1. From the Movie Editor, right click the frame to open the frame edit menu.
  2. Click Edit to open the image editor.
  3. Click when done.

When opening the image editor you will see all the tools on the top, the overlay controls on your left and the layer overview on your right. The overlay controls allow you to change the opaque to the previous frame. This will help you to create a continuous animation. The layer overview shows you all the layers you have in your image.

The image editor allows you to switch between pan and zoom and edit mode:

  • Click symbol to switch to zoom and pan mode.
  • Click and hold to pan around the image.
  • Use a right click to open the view menu to change the zoom level.
  • Click symbol to switch back to edit mode.

Tip: You can move the overlay controls and the layer overview out of the screen. This will give you some more room to edit the image.

Edit an Image

If you don’t like the way an image is cropped or would like to change the brightness and saturation of it.

  1. From the Movie Editor, right click the frame to open the frame edit menu.
  2. Select Edit to open the image editor.
  3. Click the image layer to select the frames image.
  4. If not shown, click the image to see the layer handles. The blue rounds handle on the image corners. Drag the middle of the image to change the position within the frame.
  5. Enlarge or shrink the image by dragging any of the handles.
  6. Click Edit to open additional edit options to rotate or flip the image, change brightness and saturation or add a filter effect.

Draw onto an image

Colorize your movie and paint directly onto the image. Draw a laser sword to a figure or fireworks in the sky.

  1. From the Movie Editor, right click the frame to open the frame edit menu.
  2. Select Edit to open the image editor.
  3. Click the Add Layer button to open the layer menu.
  4. Click to add a new draw layer.
  5. Do any of the following:
    • Click the brush symbol to draw onto the image.
    • Click the eraser symbol to erase parts of the drawing.
    • Click the move symbol to move the drawing around.

Tip: You can undo and redo at any time in case you made a mistake.

Brush color, size and opacity

When you are ready to draw, select the color, size and opacity of the brush from the bottom toolbar. Every time you change the brush size or color a preview will be shown with the brush in the correct size even when you are zoomed in or out of the image.

  • Click to change how big the stroke will be.
  • Click to make the stroke more transparent.
  • Click to select a new color for the stroke.

Stop Motion Studio comes with a set of predefined colors called swatches. You can change the color of a swatch at any time.

  1. Click to open the color swatches.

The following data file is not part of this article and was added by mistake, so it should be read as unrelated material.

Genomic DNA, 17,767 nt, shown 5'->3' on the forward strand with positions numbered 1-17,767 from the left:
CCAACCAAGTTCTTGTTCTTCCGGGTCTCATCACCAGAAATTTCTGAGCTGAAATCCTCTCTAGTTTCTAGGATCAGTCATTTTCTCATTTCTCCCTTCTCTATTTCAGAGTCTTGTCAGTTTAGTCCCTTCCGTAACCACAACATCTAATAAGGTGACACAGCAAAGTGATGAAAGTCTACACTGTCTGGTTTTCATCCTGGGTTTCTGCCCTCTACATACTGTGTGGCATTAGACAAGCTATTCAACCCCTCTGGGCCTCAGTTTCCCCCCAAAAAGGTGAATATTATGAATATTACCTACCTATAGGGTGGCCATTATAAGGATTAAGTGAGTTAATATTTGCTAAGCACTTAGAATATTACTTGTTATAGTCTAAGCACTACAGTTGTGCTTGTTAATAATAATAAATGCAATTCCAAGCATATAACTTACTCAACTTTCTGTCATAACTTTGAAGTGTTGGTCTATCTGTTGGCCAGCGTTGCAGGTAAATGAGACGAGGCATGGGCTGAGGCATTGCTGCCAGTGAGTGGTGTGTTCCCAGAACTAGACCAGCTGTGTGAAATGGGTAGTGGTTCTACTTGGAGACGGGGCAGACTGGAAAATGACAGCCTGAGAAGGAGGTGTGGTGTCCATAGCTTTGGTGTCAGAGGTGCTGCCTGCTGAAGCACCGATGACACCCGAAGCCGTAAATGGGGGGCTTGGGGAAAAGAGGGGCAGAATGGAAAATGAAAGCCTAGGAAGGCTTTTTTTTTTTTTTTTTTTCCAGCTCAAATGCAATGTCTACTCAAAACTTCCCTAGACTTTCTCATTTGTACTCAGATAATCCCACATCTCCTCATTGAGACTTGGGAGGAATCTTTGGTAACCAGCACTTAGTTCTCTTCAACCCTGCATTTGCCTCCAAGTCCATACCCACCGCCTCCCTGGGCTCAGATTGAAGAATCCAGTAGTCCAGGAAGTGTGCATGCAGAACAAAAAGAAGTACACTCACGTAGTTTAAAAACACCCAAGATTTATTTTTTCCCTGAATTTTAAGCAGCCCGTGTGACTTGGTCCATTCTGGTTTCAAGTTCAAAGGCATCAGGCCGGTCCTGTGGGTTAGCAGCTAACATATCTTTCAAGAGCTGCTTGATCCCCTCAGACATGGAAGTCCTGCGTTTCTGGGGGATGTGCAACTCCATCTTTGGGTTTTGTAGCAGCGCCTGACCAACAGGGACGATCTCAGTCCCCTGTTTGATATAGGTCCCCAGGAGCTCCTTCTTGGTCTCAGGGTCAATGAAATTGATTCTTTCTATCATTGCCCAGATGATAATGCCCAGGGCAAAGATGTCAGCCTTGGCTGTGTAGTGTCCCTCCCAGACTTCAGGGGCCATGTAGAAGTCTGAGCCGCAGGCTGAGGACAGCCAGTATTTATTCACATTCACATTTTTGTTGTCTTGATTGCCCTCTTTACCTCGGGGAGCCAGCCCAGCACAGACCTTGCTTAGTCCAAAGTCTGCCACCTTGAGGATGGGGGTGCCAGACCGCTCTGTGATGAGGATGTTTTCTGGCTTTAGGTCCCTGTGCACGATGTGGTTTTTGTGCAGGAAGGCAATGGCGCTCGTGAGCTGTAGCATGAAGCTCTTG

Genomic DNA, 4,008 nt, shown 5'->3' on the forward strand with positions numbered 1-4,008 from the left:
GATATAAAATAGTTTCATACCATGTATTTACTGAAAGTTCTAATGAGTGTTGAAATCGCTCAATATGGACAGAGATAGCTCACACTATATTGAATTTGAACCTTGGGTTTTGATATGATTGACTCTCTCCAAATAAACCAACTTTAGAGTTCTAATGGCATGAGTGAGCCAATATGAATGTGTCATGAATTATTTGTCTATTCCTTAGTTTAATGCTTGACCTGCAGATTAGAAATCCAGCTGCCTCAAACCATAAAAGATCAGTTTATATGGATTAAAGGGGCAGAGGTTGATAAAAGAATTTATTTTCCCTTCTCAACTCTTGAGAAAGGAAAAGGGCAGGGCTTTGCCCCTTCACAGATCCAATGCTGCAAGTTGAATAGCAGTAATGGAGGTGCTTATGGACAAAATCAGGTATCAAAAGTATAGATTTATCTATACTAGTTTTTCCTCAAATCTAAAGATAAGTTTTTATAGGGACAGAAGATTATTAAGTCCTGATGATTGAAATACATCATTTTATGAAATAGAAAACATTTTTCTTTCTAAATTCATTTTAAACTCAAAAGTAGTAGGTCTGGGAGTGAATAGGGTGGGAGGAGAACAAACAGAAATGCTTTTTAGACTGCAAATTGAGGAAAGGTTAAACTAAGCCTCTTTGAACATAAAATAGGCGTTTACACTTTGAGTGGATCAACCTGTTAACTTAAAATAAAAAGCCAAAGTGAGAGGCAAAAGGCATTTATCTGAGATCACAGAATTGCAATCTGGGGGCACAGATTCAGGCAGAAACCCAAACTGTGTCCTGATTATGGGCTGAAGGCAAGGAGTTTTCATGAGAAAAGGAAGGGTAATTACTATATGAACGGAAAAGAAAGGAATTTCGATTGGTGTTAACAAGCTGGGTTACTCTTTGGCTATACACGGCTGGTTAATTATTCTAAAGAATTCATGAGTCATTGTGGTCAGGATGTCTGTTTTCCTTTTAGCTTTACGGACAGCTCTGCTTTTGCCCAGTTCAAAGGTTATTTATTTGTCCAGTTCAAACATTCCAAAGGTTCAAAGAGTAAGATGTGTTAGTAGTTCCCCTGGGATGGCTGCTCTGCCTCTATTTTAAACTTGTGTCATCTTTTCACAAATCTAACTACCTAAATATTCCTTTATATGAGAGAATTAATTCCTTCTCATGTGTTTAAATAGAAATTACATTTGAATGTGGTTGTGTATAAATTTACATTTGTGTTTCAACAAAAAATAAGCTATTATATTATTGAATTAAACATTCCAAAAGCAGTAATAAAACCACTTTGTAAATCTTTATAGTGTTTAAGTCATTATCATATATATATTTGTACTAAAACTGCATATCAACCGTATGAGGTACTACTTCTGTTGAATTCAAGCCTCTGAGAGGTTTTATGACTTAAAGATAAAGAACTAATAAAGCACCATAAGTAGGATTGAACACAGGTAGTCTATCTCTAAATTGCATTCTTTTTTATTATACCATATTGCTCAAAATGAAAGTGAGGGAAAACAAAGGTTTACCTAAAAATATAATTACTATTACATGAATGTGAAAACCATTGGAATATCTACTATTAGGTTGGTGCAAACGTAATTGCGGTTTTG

2. Click Edit to open the color picker.
  3. Select a new color.
  4. The current color swatch will automatically change to the selected color.
  5. Click Done to close the color picker.

Choosing a color with the Eyedropper tool allows you to select any color you will find in the current image. The Eyedropper tool samples color to designate as a new color. You can sample from anywhere else on the screen.

  1. Click to open the color swatches.
  2. Click Edit to open the color picker.
  3. Select the Eyedropper tool.
  4. Move the circular viewfinder over the color to sample it.
  5. The current color swatch will automatically change to the sampled color.
  6. Click Done to close the color picker.

Add Text, Shapes and Images

Add layers for text, shapes or foreground and background images. To add a text layer:

  1. From the Movie Editor, right click the frame to open the frame edit menu.
  2. Select Edit to open the image editor.
  3. Click the Add Layer button to open the layer menu.
  4. Click to add a new text layer. You can also add shapes, like speech bubbles, funny icons or symbols. Click the to add a new shape layer. Or add an image layer .
  5. Double click to enter the text.
  6. If not shown, click the text to see the layer handles. Drag the middle to move the text.
  7. Drag the handles to enlarge or shrink the text.
  8. Click Format to open additional formatting options to change the font, color, style or opacity.

Tip: Add multiple layers to separate background, foreground and animation. This way you can copy and paste layers between drawings. This will save a lot of time since you don’t have to draw those over and over again.

Add Facial Expresions to LEGO® figures

Add mouth and eye shapes to your LEGO® figures to create facial expressions or let them speak. Of course you can change the head of the figure while animating, but you would need a large selection of heads. With Stop Motion Studio you can change eye and mouth shapes at any time. Make sure to capture the character with an empty face, just turn your head so that mouth and eyes disappear behind your hair. After you have captured all images, you can start adding facial expressions in the image editor.

  1. From the Movie Editor, right click the frame to open the frame edit menu.
  2. Select Edit to open the image editor.
  3. Click the Add Layer button to open the layer menu.
  4. Click to add a new Face layer.